You do not have to "register". If you are an American citizen, you will still be an American citizen in Florida. After a year of living in Florida, you will be considered a Florida case you want to go to college there , then you do not have to pay out-of -state tuition. Before moving you need to : Write down the name of your doctor and dentist and their addresses and ph. numbers. When you get a new doc and dentist in Fl give them this info and they will send for your records. When you find a house or apt. there, you will need to call the utility company and phone company to get hooked up...real estate agent or apt. manger can give you the name and number of the right place to call. If you are going to make a trip down there to find a house or apt. before you move, then you will have your new address. Go to the post office and fill out a change of adress form. Call your credit card companies and give them your new address, and give it to friends and family. If you are going to stay in a temporary place in Florida til you find a permenant place , arrange for a friend or family member to recieve your mail ( use their address on your change of address card) until you do get a permanet address in Florida. Close your bank account where you are, or if they have branches where you are moving, ask them how to transfer your account there. You will need to go the the DMV office in your town in Florida and apply for a Fl. drivers license...see 1st site below. you will need to tell your current employer and any other employers you had this past year what address to mail your W -2 forms to so you will have them when it is time to do yout taxes. you will ned to pay state taxes in Conn. for the portion of the year that you lived and worked. there. You will have to ask a friend or family member pick up a state tax packet for you in Jan. and send it to you to fill may get a refund. make a list of everyone you need to call and tell that you are moving...and give them your new address as soon as possible. you will need to have your phone and utilities disconnected where you currently live...and give them an address to mail your final bill to.. a friend or family member who can tell you how much they are and you can send a check to pay them. ..or sometimes the util . company can give you the bill the day before you leave and you can pay it then. When you get your Fl. drivers license, you will also need to register your car in Fl and get Fl. tags. Make a list of all these things and any others you think of. you will need to buy new car ins. in Fl. within a month...and call your ins. company in Conn. to tell them you have moved and have new ins...or call and ask if they can sitch your coverage to Fl. then they can make the adustment on your ins. bill. if your ins. is with a major company, just call them and give them your new address and they wil lswitch you to a policy that will cover you in Florida. Sooo. car issues, insurance, license, registration...then phone and utilities...other creditors like cr. cards, and any other monthly bills you and dentist, employer, bank account tax issues. Then, post office change of address card, notify friends and family too. If you have cable or sattelite TV, need to cancel that and pay the final bill...also internet service. Get a small notebook...put all issues in it and mark them off as they are done.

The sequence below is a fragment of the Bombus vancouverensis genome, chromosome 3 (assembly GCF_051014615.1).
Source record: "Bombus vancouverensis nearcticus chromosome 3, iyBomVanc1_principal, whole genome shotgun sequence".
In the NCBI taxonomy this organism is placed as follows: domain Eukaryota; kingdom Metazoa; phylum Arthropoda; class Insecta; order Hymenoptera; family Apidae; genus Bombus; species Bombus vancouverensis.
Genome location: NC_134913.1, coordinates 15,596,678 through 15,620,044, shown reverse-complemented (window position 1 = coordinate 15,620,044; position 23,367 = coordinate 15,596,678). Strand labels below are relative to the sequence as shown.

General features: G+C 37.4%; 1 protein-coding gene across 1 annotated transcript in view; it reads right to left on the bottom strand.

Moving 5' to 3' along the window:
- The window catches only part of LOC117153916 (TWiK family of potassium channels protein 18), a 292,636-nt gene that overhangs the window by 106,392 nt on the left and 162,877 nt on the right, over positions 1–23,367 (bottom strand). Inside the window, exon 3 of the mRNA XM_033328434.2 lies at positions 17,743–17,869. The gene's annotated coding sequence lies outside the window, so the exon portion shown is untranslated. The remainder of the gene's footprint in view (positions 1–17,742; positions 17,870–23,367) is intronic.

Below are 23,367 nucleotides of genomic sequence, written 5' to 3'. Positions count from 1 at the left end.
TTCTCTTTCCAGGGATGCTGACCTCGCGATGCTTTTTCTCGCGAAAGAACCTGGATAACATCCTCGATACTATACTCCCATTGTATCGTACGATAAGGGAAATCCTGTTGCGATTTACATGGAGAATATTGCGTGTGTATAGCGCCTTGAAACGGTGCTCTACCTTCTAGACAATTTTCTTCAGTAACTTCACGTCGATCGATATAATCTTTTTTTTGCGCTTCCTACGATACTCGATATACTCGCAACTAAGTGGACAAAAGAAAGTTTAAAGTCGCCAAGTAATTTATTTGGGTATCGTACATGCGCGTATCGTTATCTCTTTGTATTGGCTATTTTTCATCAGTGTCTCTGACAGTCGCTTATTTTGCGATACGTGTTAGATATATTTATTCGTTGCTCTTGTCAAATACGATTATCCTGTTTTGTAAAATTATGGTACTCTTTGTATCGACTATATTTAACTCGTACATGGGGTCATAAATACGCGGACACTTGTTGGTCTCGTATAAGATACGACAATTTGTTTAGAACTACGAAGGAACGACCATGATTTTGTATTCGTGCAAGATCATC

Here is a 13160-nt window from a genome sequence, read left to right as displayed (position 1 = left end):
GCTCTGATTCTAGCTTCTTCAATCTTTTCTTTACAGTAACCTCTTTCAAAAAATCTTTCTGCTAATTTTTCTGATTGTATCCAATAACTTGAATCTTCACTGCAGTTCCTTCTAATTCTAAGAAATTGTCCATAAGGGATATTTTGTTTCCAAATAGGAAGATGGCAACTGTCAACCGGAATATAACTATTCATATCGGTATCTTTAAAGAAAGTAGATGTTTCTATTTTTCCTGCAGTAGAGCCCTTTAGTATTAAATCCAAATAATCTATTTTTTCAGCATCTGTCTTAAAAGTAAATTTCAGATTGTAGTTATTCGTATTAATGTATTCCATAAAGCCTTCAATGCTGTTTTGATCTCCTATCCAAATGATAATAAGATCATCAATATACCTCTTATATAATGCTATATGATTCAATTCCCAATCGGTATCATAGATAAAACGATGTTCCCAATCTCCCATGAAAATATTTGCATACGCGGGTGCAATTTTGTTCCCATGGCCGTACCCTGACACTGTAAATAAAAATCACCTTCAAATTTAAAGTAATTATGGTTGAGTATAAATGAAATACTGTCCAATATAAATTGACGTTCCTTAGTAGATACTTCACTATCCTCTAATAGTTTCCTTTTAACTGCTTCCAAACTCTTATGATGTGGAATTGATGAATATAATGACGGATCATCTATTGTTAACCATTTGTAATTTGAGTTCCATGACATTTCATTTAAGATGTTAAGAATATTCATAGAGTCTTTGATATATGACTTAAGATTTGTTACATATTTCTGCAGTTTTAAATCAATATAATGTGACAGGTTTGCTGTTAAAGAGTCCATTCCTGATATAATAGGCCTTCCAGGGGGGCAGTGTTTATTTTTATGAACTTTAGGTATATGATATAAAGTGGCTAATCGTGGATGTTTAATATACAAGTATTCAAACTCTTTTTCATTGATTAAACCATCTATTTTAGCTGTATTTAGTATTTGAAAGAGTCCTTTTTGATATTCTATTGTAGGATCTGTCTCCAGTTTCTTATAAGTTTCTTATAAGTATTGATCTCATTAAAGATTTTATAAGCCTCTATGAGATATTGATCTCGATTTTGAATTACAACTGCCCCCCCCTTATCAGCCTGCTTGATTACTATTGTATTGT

jassymink 20.11.2007. 18:54